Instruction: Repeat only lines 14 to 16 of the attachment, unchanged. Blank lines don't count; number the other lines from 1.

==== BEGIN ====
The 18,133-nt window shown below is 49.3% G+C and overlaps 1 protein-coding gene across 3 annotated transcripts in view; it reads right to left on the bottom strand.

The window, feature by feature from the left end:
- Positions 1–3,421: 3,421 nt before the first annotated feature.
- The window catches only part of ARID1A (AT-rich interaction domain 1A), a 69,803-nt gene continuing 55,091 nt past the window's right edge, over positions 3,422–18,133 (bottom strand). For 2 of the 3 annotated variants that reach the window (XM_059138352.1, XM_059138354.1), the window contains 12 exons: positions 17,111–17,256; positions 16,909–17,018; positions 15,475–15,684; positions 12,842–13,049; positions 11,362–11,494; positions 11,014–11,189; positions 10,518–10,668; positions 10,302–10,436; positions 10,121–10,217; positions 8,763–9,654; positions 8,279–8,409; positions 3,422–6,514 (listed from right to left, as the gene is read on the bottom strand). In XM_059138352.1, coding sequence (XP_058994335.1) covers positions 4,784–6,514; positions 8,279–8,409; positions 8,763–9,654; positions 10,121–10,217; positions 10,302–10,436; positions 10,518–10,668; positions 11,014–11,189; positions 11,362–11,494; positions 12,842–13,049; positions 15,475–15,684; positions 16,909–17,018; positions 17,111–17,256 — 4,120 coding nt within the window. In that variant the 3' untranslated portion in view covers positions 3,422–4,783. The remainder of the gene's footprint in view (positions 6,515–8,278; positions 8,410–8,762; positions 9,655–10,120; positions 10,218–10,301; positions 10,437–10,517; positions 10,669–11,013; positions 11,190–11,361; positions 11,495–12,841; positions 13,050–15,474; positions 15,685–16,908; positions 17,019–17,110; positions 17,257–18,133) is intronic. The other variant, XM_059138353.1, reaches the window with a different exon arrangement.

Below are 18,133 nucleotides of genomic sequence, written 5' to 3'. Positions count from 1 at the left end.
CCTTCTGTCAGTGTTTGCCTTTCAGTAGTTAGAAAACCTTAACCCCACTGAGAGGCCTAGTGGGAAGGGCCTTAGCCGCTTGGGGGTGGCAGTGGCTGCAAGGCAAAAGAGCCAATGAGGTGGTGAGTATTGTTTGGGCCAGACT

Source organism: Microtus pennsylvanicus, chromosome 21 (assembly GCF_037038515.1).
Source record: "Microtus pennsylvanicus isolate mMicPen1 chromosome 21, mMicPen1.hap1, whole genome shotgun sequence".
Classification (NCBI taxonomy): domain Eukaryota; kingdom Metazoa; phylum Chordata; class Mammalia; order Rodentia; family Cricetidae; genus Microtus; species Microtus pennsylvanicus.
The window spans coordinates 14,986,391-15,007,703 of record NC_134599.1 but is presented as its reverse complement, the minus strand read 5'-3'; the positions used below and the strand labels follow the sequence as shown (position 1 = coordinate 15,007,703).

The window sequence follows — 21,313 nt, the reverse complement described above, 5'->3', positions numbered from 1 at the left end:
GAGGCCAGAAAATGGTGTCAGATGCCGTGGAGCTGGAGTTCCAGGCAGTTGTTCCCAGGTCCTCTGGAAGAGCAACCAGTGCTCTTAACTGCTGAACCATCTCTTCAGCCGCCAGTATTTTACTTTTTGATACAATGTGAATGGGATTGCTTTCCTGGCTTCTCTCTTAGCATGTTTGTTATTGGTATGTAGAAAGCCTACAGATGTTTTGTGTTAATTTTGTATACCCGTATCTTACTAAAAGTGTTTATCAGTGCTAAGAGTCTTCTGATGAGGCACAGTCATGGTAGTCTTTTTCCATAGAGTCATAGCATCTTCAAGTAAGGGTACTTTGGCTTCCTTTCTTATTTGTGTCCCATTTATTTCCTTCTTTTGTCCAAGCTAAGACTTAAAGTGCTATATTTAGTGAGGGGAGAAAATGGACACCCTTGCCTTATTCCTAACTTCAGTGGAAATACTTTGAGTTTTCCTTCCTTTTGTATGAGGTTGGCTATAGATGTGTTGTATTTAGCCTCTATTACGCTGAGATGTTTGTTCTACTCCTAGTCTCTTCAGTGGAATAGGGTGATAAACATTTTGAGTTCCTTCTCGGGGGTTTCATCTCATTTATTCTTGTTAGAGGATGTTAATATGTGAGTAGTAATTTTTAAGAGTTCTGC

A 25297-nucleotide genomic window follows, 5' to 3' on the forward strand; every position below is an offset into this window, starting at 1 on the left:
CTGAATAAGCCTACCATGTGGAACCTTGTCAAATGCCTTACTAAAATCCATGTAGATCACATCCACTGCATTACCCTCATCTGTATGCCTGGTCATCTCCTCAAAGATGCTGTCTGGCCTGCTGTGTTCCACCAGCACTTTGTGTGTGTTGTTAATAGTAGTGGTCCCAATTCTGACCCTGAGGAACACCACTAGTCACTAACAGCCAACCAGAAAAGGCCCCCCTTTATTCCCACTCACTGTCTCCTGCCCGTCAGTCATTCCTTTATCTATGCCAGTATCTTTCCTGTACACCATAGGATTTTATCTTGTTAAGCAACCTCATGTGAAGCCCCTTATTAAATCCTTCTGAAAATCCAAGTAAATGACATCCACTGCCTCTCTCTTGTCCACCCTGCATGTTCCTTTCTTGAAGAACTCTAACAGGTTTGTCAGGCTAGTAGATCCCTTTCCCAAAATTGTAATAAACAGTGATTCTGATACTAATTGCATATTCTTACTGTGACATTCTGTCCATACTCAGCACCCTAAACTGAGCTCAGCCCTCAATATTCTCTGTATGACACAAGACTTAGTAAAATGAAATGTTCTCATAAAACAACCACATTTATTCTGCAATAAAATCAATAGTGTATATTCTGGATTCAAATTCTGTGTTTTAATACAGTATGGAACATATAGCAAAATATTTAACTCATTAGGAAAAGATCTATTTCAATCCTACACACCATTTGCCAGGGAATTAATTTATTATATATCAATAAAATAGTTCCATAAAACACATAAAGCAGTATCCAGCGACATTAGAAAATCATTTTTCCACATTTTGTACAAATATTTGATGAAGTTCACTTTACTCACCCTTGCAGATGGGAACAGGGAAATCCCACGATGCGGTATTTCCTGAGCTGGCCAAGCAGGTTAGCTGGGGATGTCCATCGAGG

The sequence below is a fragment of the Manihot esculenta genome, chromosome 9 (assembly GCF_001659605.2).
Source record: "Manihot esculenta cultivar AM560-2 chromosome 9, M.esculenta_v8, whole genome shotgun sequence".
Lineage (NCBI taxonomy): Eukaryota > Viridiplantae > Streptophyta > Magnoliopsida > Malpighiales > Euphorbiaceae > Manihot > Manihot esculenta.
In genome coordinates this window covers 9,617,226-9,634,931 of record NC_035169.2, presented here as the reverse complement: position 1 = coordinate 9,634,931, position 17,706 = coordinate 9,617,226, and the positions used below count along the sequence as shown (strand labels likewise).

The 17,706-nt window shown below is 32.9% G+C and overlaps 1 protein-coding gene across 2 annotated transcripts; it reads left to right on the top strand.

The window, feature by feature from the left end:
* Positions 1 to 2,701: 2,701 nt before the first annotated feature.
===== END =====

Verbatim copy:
CTGAATAAGCCTACCATGTGGAACCTTGTCAAATGCCTTACTAAAATCCATGTAGATCACATCCACTGCATTACCCTCATCTGTATGCCTGGTCATCTCCTCAAAGATGCTGTCTGGCCTGCTGTGTTCCACCAGCACTTTGTGTGTGTTGTTAATAGTAGTGGTCCCAATTCTGACCCTGAGGAACACCACTAGTCACTAACAGCCAACCAGAAAAGGCCCCCCTTTATTCCCACTCACTGTCTCCTGCCCGTCAGTCATTCCTTTATCTATGCCAGTATCTTTCCTGTACACCATAGGATTTTATCTTGTTAAGCAACCTCATGTGAAGCCCCTTATTAAATCCTTCTGAAAATCCAAGTAAATGACATCCACTGCCTCTCTCTTGTCCACCCTGCATGTTCCTTTCTTGAAGAACTCTAACAGGTTTGTCAGGCTAGTAGATCCCTTTCCCAAAATTGTAATAAACAGTGATTCTGATACTAATTGCATATTCTTACTGTGACATTCTGTCCATACTCAGCACCCTAAACTGAGCTCAGCCCTCAATATTCTCTGTATGACACAAGACTTAGTAAAATGAAATGTTCTCATAAAACAACCACATTTATTCTGCAATAAAATCAATAGTGTATATTCTGGATTCAAATTCTGTGTTTTAATACAGTATGGAACATATAGCAAAATATTTAACTCATTAGGAAAAGATCTATTTCAATCCTACACACCATTTGCCAGGGAATTAATTTATTATATATCAATAAAATAGTTCCATAAAACACATAAAGCAGTATCCAGCGACATTAGAAAATCATTTTTCCACATTTTGTACAAATATTTGATGAAGTTCACTTTACTCACCCTTGCAGATGGGAACAGGGAAATCCCACGATGCGGTATTTCCTGAGCTGGCCAAGCAGGTTAGCTGGGGATGTCCATCGAGG

The sequence below is a fragment of the Manihot esculenta genome, chromosome 9 (assembly GCF_001659605.2).
Source record: "Manihot esculenta cultivar AM560-2 chromosome 9, M.esculenta_v8, whole genome shotgun sequence".